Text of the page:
I am trying to write everything down since my mind feels so scattered. Technology has really helped me with apps like calendar, notes and reminders. I don’t object to a good ‘ole pen and paper…but then I have to keep track of the note. With these apps everything is in my devices in a central location…and I usually at least have my phone with me if nothing else.
So anyway, my reluctance to therapy is not social embarrassment. Rather it is the thought that it won’t help me with my scattered thoughts.
I appreciate those who have suggested approaching my home disorganization in small pieces that I can succeed at.
I recently purchased the Things 3 app and am trying to break this whole thing down into a project with a number of smaller tasks or projects that need to be accomplished along the way.
I have been surprised at just how overwhelming the process of trying to identify all of the various tasks that need to be accomplished has been.
For those who have suggested that I involved my family and friends, it’s a little tough to do that. I have a very small family and the only remaining relative who isn’t very elderly and ill is my brother…but for whatever reason, he has never been close to anyone in our family.
The previously mentioned car accident forced me to retire in 2008 and over the last decade I have just lost touch with people.
However, fortunately, in the midst of all of that I have been blessed with an absolutely amazing wife. We have a fabulous marriage and are very happy together.
I don’t have a big support group, but the one person I have right now is amazing. However we both want to reach out and make some new friends too. We had some developing relationships in our former church, but we moved five years ago and haven’t found a new church we liked since our move.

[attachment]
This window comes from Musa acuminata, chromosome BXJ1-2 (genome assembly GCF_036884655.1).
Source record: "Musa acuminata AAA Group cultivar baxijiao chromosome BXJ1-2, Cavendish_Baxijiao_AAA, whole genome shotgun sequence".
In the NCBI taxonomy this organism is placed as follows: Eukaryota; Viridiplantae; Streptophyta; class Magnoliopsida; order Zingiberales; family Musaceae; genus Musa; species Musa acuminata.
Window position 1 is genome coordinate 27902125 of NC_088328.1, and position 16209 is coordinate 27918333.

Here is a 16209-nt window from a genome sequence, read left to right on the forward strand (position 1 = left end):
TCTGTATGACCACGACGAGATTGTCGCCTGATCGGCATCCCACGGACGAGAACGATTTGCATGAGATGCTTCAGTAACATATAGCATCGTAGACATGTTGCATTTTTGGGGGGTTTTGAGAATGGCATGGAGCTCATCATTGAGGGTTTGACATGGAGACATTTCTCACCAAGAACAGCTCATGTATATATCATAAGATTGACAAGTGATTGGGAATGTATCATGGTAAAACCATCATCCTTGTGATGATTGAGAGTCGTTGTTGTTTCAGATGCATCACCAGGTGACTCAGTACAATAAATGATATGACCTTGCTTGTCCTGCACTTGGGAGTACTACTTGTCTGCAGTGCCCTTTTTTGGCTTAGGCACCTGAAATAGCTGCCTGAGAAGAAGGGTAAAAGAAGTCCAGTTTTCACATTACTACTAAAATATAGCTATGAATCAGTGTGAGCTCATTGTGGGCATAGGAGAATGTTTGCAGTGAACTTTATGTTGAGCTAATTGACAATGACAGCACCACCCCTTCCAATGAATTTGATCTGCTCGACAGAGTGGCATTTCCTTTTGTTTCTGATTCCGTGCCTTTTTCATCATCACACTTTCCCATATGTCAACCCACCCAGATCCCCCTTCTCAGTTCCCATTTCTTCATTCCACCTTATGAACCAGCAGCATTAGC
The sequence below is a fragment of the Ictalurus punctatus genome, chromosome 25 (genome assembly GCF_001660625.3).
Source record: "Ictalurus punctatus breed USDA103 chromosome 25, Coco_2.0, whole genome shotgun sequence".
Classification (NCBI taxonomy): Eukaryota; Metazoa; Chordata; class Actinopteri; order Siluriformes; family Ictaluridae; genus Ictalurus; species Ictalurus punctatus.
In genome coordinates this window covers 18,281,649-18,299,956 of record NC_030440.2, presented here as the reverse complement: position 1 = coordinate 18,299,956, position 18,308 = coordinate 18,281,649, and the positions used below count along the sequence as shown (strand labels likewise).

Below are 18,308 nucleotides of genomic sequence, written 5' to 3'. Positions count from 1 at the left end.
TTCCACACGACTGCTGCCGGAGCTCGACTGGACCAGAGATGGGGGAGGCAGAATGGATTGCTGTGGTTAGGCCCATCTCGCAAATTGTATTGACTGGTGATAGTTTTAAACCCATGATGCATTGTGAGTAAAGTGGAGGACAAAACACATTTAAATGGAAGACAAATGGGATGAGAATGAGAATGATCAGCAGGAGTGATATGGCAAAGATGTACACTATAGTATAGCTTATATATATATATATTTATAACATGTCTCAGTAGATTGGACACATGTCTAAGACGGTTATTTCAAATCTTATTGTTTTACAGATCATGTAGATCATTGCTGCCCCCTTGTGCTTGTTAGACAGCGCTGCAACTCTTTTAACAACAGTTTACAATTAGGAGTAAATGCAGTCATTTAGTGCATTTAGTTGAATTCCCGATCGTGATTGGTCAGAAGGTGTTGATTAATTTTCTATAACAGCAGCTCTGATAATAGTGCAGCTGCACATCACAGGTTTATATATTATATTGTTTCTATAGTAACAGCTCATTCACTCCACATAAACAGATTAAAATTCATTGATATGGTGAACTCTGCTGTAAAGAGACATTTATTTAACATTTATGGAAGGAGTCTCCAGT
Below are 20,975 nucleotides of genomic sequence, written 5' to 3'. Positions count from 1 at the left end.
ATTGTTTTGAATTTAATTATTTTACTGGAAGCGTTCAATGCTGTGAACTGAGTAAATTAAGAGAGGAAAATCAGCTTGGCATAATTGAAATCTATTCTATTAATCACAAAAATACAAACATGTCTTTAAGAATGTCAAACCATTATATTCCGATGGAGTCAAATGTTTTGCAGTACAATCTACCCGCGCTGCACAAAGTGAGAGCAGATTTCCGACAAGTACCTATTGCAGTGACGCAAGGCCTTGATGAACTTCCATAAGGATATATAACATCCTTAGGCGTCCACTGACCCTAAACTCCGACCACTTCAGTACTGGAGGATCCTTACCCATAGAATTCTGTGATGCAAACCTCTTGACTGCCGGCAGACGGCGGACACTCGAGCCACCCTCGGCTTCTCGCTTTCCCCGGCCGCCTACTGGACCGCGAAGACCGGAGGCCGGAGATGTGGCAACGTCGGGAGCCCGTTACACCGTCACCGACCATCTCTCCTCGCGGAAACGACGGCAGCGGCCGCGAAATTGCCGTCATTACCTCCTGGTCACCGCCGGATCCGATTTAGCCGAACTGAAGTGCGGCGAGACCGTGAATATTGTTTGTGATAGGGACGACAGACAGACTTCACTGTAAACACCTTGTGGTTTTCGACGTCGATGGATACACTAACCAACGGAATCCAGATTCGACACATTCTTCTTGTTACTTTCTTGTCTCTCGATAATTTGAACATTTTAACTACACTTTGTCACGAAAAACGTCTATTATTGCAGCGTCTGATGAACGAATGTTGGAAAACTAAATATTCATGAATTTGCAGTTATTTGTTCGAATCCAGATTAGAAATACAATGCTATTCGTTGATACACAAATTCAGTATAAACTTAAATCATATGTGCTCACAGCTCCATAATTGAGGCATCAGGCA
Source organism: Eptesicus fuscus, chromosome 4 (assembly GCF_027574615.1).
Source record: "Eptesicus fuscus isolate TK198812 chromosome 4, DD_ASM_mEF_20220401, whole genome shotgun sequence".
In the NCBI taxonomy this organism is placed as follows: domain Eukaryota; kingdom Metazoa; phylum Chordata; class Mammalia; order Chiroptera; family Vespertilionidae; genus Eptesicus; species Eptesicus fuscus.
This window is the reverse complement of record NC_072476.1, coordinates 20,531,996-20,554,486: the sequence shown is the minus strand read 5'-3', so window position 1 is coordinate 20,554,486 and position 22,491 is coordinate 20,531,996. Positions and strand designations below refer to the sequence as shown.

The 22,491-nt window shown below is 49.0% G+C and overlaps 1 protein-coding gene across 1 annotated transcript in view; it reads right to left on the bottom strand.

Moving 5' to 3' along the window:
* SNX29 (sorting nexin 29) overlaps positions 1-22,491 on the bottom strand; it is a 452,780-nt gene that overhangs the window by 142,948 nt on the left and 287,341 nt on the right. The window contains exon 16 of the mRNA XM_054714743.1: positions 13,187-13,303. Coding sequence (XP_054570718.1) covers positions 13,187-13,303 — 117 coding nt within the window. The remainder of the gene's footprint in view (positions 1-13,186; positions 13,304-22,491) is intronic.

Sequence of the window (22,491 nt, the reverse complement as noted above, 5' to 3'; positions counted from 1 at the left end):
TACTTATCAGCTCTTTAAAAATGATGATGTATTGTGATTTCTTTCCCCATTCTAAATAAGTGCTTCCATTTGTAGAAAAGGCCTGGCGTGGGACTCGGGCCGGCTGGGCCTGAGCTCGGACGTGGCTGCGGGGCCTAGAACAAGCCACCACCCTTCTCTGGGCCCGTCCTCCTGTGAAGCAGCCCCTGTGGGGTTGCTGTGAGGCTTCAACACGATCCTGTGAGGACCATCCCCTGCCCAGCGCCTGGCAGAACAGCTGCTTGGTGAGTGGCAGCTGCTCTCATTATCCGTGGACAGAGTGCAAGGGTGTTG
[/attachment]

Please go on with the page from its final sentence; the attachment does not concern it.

The idea of trying to develop an online mastermind group with other like-minded individuals sounds like it could be a good venue for meeting new people that could potentially become friends.
It’s just not the same making new friends when we are pushing sixty as it was when we were in school. People are so busy and have so many obligations, the last thing that most people want is another friendship to tend to. They just want to relax and try to keep their own head above water!
Anyway, when families pass away and friends drift away, it definitely presents some new dynamics in life. But I am not particularly sad about my social life. It just is what it is and life goes on. I DO HOPE that someday my brother will decide he’d like to spend more time with me, but after almost 50 years I am resigned to accepting it probably isn’t going to happen.
I think others in the forum have shared good feedback with you. Here’s my two cents on this.
If you’re not sure which book to read, I suggest picking up Hal Elrod’s book, titled The Miracle Morning first.
Pick one habit/change that would make the most impact this month (if you’re not sure, pick something, anything). Maybe you’ll find my draft on Thirty Days helpful; please look it up on the Archive page.
Evaluate the way you talk to yourself. How you talk to yourself greatly determines the actions you take. Read my draft titled, Words.